He set up Provi5ion last year after quitting his advertising job and enrolling at a culinary school.
He has six flavours: classic, sea salt caramel, lemon, Mao Shan Wang durian, chendol and mango sticky rice. The tiramisu is sold in cups and prices start from $5.50.
Plans are in the works to expand the menu beyond tiramisu, though Mr Kee would not reveal more.
Catch him next at
• Kranji Countryside Farmers' Market, 240 Neo Tiew Crescent, Oct 30 and 31, 2 to 7pm
• SG Heart Map event, Marina Bay Floating Platform, Nov 26 to 29
Social media following: More than 170 likes on Facebook (www.facebook.com/Provi5ion-586298751495958) and 140 followers on Instagram (instagram.com/provi5ion)
Bakes & Crafts
The stall started in 2013 as a pushcart in Temasek Polytechnic selling cookies and brownies. Behind it are alumni Crystal Cheng, 21, and her boyfriend, Mr Tan Zi Yao, 21.
Since then, their menu has expanded to include jar cakes, cartoon-character macarons and, recently, after a trip to Spain, churros. After testing various flavour combinations, they now sell bite-sized churros in three flavours: original, red velvet and pandan - with a gula melaka dip ($5 for a cup of about 12 pieces).
They sell either churros or macarons exclusively at events, so check their social media pages before heading down.
Catch them next at
• Togetherly Market, Level 1 Discovery Walk at Orchard Central, 181 Orchard Road (selling macarons), Oct 16 to 18, 11am to 10pm
• Noise Singapore Art Market, The Foothills grass patch at Fort Canning Park (selling churros), Oct 30 and 31, 5 to 11pm
Social media following: More than 970 likes on Facebook (www.facebook.com/bakesandcrafts) and 12,000 followers on Instagram (instagram.com/bakesandcrafts)
Uncle G's Handmade
The married couple behind Uncle G's Handmade, Mr Kenneth Wong, 38, and Ms Joey Liu, 33, love all things to do with roast pork.
After all, it took them two years of research and trial and error to attain the ideal taste and texture of their signature item, crispy roast pork ($5 for 100g).
To keep things fresh, they do not have a fixed menu when selling at markets, though there are usually one to three items. These include porchetta stuffed with homemade sausage and a sous vide egg ($15); crispy roast pork with garlic sriracha yoghurt and couscous ($8); and miso rice burger with lotus and purple potato chips ($5).
Catch them next at
• Kranji Countryside Farmers' Market, 240 Neo Tiew Crescent, Oct 31 to Nov 1, 2 to 7pm,
• Market of Experiences x AndSoForth, 16D Lorong Ampas, Nov 7, 11am to 8pm
Social media following: More than 670 likes on Facebook (www. facebook.com/uncleghandmade) and more than 280 followers on Instagram (instagram.com/uncleghandmade)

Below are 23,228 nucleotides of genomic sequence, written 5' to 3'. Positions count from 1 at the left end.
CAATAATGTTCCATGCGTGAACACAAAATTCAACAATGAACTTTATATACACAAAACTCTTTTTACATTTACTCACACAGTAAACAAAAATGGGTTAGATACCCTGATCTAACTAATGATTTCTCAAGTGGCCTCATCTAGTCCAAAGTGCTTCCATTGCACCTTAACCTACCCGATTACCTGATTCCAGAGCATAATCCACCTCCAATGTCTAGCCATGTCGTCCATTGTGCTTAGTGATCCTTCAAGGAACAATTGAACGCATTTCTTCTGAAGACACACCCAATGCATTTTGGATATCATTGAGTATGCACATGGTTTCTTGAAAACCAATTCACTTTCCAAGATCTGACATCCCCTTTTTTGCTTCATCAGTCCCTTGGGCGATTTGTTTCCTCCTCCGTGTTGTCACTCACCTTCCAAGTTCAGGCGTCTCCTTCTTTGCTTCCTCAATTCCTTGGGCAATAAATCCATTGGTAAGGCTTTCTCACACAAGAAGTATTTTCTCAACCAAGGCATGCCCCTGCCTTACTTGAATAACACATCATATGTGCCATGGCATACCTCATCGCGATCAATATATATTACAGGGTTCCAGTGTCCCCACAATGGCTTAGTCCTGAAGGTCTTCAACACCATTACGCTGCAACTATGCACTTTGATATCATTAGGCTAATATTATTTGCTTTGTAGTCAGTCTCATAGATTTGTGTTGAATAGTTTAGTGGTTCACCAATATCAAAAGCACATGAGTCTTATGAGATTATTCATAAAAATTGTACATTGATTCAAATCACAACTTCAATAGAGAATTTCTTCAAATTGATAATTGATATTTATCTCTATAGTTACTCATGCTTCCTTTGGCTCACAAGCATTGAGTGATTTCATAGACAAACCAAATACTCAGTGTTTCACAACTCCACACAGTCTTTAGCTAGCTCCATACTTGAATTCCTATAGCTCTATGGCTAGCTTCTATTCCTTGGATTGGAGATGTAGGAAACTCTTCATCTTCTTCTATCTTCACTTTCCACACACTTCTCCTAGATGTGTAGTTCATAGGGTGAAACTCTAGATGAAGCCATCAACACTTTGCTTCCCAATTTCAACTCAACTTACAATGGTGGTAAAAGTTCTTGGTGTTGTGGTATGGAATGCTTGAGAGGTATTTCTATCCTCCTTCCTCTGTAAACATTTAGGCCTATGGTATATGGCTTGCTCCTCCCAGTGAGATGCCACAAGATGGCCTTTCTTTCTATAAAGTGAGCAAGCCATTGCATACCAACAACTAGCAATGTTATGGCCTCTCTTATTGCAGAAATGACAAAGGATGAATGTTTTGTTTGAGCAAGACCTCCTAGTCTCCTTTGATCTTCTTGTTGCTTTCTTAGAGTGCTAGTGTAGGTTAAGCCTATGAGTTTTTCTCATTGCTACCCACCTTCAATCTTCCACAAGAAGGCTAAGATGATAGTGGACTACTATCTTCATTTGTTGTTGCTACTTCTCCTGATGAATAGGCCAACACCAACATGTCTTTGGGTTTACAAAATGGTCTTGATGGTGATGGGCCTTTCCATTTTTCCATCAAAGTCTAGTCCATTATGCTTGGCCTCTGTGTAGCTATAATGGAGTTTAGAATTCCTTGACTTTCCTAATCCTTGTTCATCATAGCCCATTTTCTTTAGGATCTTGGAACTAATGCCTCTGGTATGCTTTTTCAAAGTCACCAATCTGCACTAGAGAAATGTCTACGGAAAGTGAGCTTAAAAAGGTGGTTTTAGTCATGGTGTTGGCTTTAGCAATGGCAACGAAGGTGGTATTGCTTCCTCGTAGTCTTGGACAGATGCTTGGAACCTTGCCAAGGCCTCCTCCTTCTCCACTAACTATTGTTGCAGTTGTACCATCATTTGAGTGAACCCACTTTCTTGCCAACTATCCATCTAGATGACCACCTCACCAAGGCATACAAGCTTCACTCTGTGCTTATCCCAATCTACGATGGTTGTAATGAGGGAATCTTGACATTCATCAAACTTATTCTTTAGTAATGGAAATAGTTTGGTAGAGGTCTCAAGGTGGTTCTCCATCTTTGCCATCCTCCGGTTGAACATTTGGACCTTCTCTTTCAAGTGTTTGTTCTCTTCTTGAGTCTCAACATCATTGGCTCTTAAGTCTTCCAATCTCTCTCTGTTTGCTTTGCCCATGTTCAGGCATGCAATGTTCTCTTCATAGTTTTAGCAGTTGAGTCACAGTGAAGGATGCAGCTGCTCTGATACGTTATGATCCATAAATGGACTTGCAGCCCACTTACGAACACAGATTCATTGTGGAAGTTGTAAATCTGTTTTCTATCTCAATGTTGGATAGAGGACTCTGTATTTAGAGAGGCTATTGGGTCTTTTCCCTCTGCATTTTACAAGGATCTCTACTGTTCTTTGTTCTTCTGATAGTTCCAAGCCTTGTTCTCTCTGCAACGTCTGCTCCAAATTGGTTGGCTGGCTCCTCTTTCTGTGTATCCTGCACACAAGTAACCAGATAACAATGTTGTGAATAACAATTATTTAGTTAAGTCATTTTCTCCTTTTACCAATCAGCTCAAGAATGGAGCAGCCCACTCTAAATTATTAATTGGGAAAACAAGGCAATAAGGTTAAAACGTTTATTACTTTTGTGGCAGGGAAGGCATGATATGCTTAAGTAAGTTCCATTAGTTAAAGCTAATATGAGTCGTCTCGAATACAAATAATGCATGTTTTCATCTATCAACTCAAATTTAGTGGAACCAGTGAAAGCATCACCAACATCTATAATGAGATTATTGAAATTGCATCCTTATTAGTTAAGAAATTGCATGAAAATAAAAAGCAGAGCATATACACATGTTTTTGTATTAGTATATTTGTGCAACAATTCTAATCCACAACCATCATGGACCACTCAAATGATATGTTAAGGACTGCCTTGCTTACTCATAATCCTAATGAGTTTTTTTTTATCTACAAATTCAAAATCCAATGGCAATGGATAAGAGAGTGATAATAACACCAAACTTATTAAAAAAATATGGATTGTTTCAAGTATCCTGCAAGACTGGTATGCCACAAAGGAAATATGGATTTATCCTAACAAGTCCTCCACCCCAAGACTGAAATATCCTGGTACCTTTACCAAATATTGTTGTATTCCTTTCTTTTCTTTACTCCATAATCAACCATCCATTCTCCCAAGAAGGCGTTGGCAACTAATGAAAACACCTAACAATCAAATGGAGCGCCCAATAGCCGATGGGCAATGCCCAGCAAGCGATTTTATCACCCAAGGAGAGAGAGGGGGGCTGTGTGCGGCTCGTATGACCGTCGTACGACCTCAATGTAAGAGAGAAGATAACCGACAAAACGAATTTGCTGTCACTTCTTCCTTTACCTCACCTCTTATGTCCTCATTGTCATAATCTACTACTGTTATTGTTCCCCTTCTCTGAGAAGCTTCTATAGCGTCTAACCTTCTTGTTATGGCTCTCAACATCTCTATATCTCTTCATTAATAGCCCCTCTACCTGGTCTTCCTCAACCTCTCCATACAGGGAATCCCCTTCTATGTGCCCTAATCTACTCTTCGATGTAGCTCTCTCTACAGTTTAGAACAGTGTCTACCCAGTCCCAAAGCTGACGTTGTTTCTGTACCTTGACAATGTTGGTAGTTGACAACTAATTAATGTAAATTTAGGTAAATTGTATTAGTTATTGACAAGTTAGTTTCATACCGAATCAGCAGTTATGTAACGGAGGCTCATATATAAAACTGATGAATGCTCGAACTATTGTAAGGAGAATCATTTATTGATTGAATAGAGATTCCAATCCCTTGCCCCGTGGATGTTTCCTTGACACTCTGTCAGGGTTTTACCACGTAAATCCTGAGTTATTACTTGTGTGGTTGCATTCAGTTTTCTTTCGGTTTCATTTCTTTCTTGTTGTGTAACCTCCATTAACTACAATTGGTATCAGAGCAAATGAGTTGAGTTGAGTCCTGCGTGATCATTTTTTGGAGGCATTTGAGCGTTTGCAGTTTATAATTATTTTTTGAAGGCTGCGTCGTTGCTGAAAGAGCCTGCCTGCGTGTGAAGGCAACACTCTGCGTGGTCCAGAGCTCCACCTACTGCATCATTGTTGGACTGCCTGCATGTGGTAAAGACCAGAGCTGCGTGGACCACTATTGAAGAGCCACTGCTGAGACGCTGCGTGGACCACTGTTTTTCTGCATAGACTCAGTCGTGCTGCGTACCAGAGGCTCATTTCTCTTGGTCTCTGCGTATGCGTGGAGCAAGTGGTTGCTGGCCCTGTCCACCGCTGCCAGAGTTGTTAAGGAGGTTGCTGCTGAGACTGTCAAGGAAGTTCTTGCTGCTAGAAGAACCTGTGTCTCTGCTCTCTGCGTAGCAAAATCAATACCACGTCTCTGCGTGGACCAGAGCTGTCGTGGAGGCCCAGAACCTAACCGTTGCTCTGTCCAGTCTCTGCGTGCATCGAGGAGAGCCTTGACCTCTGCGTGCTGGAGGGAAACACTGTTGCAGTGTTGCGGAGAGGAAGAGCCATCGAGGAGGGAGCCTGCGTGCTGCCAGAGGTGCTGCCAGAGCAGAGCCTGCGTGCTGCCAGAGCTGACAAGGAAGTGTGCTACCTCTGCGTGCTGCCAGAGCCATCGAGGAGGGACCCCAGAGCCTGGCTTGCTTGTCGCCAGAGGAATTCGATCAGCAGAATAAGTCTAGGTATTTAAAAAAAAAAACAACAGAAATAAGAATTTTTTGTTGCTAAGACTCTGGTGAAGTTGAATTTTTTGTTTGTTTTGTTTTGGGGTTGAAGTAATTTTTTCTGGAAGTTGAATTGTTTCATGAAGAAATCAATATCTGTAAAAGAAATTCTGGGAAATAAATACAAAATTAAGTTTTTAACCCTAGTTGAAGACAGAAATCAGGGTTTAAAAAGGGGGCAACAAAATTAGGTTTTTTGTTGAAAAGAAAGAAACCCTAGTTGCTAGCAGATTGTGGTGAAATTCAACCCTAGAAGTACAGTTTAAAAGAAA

The Chief SG
When The Chief SG started in May last year, it was a pop-up stall selling coffee on the go.
But lugging around a 30kg coffee machine to markets in various locations took its toll on owner Mohamed Dino Shafique, 30, who decided to sell Malay fusion food instead at flea markets and festivals.
His menu includes items such as satay in a cup with aioli ($8), beef rendang roll topped with Parmesan ($8) and goreng pisang with gula melaka and coconut sprinkles ($5).
He still sells coffee, but only at private events.
Catch him next at: Noise Singapore Art Market, The Foothills grass patch at Fort Canning Park, Oct 30 and 31, 5 to 11pm
Social media following: More than 200 likes on Facebook (www.facebook.com/chiefcoffee.sg) and 380 followers on Instagram (instagram.com/thechiefsg)
Dissatisfied with the standard of Thai iced milk tea sold here, Iceburnz founder Miza Nazili, 21, decided to take things into her own hands and come up with a more authentic version of the popular beverage, along with the help of her cousin, Amirul Amsyar, 18.
After testing nine recipes before getting it right, Iceburnz's Thai iced tea is said to be milkier and less sweet than other versions sold in Singapore.
The duo expanded the idea and set up a stall selling other drinks such as coconut shake ($3.50) and Nutella and Kinder Bueno milkshakes ($5 each).
Their bestseller, Thai iced milk tea, costs $2.50 a cup.
Unlike most pop-up food and beverage businesses, they prefer to set up shop at pasar malams instead of flea markets because they consider pasar malams synonymous with street fare.
Catch them at: Pasar malam opposite Pioneer MRT station, till Oct 27, 12.30 to 11pm
Social media following: More than 880 likes on Facebook (www.facebook.com/Iceburnz-123517791322912) and more than 1,400 followers on Instagram (instagram.com/ice_burnz)